Non-food rewards: the solution.

All you want is for your child is to behave at Target, which somehow turns into World War III. Instead of sweets, use these fun ideas below to encourage healthy habits. See what works best for your family! For getting kids to try new food, you can try some small gifts below like a sticker, but the best way to get kids to try new foods, is getting them involved in cooking, and making good nutrition tasty, fun, and creative. Here is a simple list of easy rewards for kids:

  • Stickers
  • Pencils
  • Books
  • Fun erasers
  • Jump ropes
  • Coloring pages
  • Books
  • Small toys
  • Sticker chart
  • Special family outing
  • Family movie night
  • Reading an extra book at bedtime

Keep reading for a more in-depth look at these ideas.

Give small gifts…

Small gifts with long-term enjoyment! Stickers. Pencils. Books. Fun erasers. Jump ropes. Coloring pages. Books. Small toys. The list goes on and on! Use these gifts to foster creativity, passion, learning, and non-food related fun. There are endless options that offer days of enjoyment, won’t break the bank, and are much healthier than yet another sweet treat.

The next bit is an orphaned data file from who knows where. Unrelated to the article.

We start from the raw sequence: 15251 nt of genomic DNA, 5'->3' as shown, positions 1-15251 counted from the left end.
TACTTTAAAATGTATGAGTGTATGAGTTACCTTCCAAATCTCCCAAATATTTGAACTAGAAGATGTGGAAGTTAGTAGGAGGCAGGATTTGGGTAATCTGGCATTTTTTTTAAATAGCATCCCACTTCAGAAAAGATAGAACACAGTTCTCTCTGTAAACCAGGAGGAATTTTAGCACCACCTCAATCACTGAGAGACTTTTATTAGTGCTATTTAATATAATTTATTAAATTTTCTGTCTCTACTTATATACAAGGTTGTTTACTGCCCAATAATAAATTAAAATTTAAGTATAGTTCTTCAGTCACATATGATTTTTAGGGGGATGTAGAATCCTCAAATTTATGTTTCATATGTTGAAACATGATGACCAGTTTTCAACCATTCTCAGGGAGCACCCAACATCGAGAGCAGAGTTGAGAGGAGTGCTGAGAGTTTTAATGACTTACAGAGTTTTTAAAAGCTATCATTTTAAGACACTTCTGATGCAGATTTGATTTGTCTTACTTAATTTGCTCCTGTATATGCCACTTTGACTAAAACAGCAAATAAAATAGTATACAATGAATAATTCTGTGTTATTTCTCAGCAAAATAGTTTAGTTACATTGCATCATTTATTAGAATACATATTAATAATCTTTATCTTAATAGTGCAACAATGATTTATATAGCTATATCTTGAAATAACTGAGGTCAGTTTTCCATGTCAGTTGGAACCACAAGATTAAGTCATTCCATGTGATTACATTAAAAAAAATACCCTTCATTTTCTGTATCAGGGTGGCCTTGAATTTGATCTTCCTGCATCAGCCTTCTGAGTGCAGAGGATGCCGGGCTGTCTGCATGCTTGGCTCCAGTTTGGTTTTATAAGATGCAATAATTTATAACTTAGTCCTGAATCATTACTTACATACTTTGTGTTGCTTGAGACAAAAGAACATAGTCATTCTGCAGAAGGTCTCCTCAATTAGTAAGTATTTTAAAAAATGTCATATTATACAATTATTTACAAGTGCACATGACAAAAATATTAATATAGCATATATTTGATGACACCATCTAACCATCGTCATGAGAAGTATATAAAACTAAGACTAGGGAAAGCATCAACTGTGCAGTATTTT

…or bigger gifts

Instead of small gifts, you can create a sticker chart or bean jar to fill, which accumulate into big gifts rewards. Let the anticipation build and the hard work begin! When my daughter was three, we purchased three sizes of heart-shaped buttons; each had a different value that added up to toy purchased, extra trips to the library, or special outings. So instead of being quiet at church and you’ll get a donut, it was you’ll earn a big heart button. See more rewards based on age level.

quote about kids activities and cookbook

Plan a special family outing.

There is no more extraordinary gift than that of family memories. Plan a family trip to your local museum, zoo, pool, park, or take part in your child’s favorite outdoor adventure (depending on what is open!). Involve your kiddos in the selection process for an extra special treat. Whether it be active, educational, or outdoorsy, family fun activities create lasting memories, AND boost their health!

Don’t forget about simple rewards.

KISS. Keep it super simple (okay, that’s not exactly how the saying goes). But, rewards CAN be as simple as a family movie night, reading an extra bedtime story, letting your child choose the car music, or the next healthy mealtime recipe. While this may seem easy for parents, these rewards can still be special for your child and serve as good motivators.